The surprise album has become one of the music industry’s newest defenses against declining sales, a practice that really took hold when Beyoncé shocked the world with her self-titled megalith of an album in late 2013. Earlier this summer, Drake became the latest album to embrace the trend, releasing If You’re Reading This It’s Too Late as a surprise mixtape on the anniversary of the release of his 2009 EP So Far Gone, which featured the breakout tracks “Best I Ever Had” and “Successful.” If You’re Reading This is, in fact, pretty far gone from that EP, eschewing commercial, radio-ready hits in favor of more complex tracks that allow Drake to show off his technical prowess as a wordsmith. Though it isn’t technically a true LP, If You’re Reading This still has a stacked guest list, with verses from Lil Wayne and Travi$ Scott. This effort combined with Drake’s collaborative album with Future (What A Time To Be Alive) suggests that the next time the hip-hop artist does release a true studio album, it’s going to be big.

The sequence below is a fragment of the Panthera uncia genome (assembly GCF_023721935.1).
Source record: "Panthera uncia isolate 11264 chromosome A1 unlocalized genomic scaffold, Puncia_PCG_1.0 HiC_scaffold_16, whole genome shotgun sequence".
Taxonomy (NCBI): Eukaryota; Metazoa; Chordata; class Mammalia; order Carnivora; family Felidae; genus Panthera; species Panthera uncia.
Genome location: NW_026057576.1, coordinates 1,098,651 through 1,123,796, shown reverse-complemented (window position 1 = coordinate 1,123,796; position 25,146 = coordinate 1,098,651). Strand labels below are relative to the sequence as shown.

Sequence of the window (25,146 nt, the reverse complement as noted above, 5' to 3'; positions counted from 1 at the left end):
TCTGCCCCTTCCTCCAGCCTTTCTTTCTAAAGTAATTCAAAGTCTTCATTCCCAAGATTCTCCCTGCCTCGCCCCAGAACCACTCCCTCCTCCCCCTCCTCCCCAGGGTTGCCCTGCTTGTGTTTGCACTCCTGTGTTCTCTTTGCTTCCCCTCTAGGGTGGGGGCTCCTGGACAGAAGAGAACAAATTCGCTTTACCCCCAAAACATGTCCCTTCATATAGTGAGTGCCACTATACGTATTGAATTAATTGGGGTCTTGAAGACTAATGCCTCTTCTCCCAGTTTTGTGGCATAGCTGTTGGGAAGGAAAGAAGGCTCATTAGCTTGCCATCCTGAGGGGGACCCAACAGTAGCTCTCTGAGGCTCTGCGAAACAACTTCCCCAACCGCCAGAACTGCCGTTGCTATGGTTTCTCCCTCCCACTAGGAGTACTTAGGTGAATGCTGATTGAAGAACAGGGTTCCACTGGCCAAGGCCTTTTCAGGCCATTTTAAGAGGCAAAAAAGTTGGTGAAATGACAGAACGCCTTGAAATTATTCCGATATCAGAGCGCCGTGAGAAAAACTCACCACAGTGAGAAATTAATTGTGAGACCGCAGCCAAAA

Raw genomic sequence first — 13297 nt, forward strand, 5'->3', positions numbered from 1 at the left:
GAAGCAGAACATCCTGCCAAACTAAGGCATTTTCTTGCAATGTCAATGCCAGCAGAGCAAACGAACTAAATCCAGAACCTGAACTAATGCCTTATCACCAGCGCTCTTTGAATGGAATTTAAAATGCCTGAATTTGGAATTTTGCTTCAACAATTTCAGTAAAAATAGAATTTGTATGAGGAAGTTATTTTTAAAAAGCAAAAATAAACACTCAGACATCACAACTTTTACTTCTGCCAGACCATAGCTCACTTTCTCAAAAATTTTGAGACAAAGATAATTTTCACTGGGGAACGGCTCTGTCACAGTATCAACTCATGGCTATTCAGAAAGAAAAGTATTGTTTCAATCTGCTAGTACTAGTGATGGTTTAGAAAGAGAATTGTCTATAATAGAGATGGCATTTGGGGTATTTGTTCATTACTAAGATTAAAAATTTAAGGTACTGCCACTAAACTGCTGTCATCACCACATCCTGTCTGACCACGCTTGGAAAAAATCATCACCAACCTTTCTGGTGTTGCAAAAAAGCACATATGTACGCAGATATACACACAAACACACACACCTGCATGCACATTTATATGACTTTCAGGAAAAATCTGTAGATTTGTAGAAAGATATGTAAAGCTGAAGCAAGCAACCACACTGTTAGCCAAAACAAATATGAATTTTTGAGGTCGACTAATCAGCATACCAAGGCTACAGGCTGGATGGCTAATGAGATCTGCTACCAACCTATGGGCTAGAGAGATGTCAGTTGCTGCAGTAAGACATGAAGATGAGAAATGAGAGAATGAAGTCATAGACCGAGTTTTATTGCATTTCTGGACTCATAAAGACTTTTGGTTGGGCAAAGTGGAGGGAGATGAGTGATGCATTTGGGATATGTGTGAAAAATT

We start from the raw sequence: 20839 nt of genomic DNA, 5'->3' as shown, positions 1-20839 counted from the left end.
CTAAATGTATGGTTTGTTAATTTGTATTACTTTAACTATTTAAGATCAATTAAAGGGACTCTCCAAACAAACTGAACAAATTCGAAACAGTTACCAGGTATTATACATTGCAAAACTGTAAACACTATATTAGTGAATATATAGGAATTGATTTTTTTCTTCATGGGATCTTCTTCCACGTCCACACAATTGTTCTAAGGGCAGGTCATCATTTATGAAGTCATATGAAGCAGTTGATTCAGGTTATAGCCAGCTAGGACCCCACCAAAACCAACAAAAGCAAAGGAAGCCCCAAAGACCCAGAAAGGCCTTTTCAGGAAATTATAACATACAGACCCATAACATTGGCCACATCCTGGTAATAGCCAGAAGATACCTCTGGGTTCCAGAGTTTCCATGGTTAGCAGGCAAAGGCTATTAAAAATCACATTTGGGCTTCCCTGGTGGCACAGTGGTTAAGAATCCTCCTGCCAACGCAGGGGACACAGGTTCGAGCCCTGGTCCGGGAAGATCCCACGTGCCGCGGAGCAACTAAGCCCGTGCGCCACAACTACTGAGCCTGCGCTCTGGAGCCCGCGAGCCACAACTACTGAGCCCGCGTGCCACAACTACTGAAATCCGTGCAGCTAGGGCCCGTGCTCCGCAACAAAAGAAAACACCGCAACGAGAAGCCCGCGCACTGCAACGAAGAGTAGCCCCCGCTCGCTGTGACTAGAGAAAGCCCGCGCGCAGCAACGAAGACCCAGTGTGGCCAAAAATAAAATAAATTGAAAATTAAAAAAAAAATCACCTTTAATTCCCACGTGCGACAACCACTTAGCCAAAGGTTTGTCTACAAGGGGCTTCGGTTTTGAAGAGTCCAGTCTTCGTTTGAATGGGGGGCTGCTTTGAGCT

Steve Earle

25. Steve Earle & The Dukes: Terraplane

The title comes from one of Robert Johnson’s classic songs, so it’s no surprise that Steve Earle is diving deep into the blues on his latest. Neither is it any surprise just how expertly he handles the genre, since he’s proven versatile enough throughout his career to take on just about any type of roots music. It helps that he’s always armed with a passel of great songs, which here include the brooding ballad “Better Off Alone” and the mythical story-song “The Tennessee Kid.” And, with the Dukes, he has a band that can soar in the clouds or crawl down in the muck depending on what’s required. This might be a blues album, but there are plentiful light-hearted moments, such as the zinger-filled duet with Eleanor Whitmore “Baby’s Just As Mean As Me” and the psychedelic lark “Go Go Boots Are Back.” Several of the songs on Terraplane fit so seamlessly into the Delta blues tradition that you’d swear they’ve been around since the early 20th century. Then again, music written and performed with this much passion is essentially timeless.